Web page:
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US Must Stop Fighting Limited Wars

The debacle currently unfolding in Afghanistan has long been predictable. It’s the inevitable consequence of a dismal bipartisan strategic doctrine that has crippled American military effectiveness for at least 60 years: the doctrine of Limited War. This doctrine has proved particularly deadly in Asia, where its victims stretch from Southeast to Southwest to North Central.

Limited wars combine vague goals, internally conflicting desires, inattention to local incentives, inadequate resources, and restraints on military actions and responses.  

What’s the alternative? A clear statement from the president that from the moment he asks the first American kid to put his life on the line, he has committed the full force and entire arsenal of the US military toward achieving a clear, concrete goal.

Anything less is both strategically foolhardy and deeply immoral. Limited war is monstrous in its cavalier dismissal of human lives and disastrous in its effects on long-term national interests. It sends a clear message to some American family: What we’re trying to achieve is important enough for you to sacrifice a son, but not important enough for the country to commit other resources that taxpayers have put at our disposal.

In the 1960s and early ’70s, limited wars in Southeast Asia did untold damage to American soldiers and society – along with the populations of Vietnam, Laos and Cambodia. When the primary theaters of American military engagement shifted across the continent in the late 1970s, the disastrous doctrine continued its wreckage. Every US president since then has contributed to the carnage. 

Jimmy Carter’s feckless attempts to deal with Iran’s Khomeinist revolution led to hundreds of American diplomats being held hostage for more than a year, a deadly failed rescue attempt, and a devastation of Iranian society.

Ronald Reagan’s single worst foreign-policy debacle involved dispatching marines to Lebanon with instructions to remain disengaged until they were attacked. Hundreds died; the rest retreated in shame. Hezbollah rode its victory to dominance it still enjoys today.

George H W Bush launched an interminable stalemate in Iraq. A decade after he left office, half a million US troops created tensions with unhappy hosts while monitoring no-fly zones, winking at UN corruption, and granting Saddam Hussein control of the ground. Bush also walked away from a battle-hardened, American trained and armed mujaheddin in Afghanistan – leaving them to form militias and terror-supporting organizations like the Taliban.

Bill Clinton increased resentment among the locals by retaining the Bush stalemate and lobbing a handful of missiles at al-Qaeda bases in Sudan and Afghanistan.

George W Bush replaced his father’s Iraqi stalemate with a limited, deeply underfunded, and tone-deaf and meaningless declaration that Iraq had become a free republic. He replaced his father’s abandonment of Afghanistan with a long-running, limited, open-ended, ill-defined stalemate that defied reasonable resolution.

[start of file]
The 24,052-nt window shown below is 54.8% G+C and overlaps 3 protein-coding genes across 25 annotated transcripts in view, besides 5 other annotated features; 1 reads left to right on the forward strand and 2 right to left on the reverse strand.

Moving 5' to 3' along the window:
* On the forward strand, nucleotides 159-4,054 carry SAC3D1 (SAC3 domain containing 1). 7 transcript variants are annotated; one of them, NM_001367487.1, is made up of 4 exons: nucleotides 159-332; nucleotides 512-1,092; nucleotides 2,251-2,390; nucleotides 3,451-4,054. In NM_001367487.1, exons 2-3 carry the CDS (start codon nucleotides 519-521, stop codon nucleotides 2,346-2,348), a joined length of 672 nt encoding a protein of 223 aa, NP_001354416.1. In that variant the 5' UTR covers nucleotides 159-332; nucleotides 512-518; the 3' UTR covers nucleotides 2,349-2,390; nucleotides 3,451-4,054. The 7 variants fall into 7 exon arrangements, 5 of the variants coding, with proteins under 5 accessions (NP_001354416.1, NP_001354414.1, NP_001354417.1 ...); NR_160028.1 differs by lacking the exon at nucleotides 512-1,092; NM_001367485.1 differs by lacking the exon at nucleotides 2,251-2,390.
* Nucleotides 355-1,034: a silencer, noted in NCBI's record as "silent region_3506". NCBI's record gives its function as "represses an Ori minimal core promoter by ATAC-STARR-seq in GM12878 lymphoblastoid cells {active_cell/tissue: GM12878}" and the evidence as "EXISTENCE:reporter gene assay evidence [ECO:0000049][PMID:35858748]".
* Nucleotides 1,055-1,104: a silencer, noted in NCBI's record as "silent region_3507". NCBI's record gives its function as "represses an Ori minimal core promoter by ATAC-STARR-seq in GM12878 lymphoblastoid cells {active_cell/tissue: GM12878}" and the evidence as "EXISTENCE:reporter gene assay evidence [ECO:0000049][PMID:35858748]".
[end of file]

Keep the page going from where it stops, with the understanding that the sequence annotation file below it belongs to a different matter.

Barack Obama’s commitment to winding down Bush’s twin stalemates made life worse for Iraqis, Afghans, and American soldiers in both theaters – while running strongly counter to America’s regional interests.

Donald Trump – boasting by far the most successful Middle East policy in decades – deployed the forces necessary to end ISIS as a territorial caliphate. His efforts to terminate American military involvement in Afghanistan, however, met with the same mismatch of limited resources and ambitious goals that had confounded his predecessors.

Now Joe Biden has handed Afghanistan over to the totalitarian rule of the Taliban – a resolution that Bush, Obama and Trump all agreed was entirely unacceptable.

Will America, its politicians, its military leaders, and its voters finally learn the lesson? Limited war is an immoral disaster. Prolonged stalemates abroad cannot end well. In fact, only three types of resolution are possible. The US can commit the forces necessary to win; get bored and go home; or allow outside events force its hand.

George W Bush deployed the first approach in Iraq, Joe Biden applied the second in Afghanistan, and Ronald Reagan absorbed the third in Lebanon. All three were embarrassing failures.  

Only Donald Trump’s decision to crush ISIS, allocate the necessary forces, and free field commanders to set the rules of engagement proved workable – precisely because it was the least-limited deployment of American military force in decades.

Limited war persists thanks to factions within both parties that insist that war can be fought humanely, cheaply, and with limited rules of engagement. They’re wrong. History has shown that their approach is both ineffective and inhumane.  

There’s a simple rule applicable to all serious forms of conflict: If you’re not prepared to win, you’re not prepared to fight.

Limited war is attractive to those eager to fight but unprepared to win. It’s time to shut them out of power. 

The US should never again engage in a limited war. The families of American servicemen, the people of Asia, and the judgment of history will be far better for it.

Read the article as published in Asia Times.

Bruce Abramson

Bruce Abramson

Bruce Abramson has over thirty years of experience working as a technologist, economist, attorney, and policy analyst. Dr. Abramson holds a Ph.D. in Computer Science from Columbia and a J.D. from Georgetown. He has contributed to the scholarly literature on computing, business, economics, law, and foreign policy, and written extensively about American politics and policy.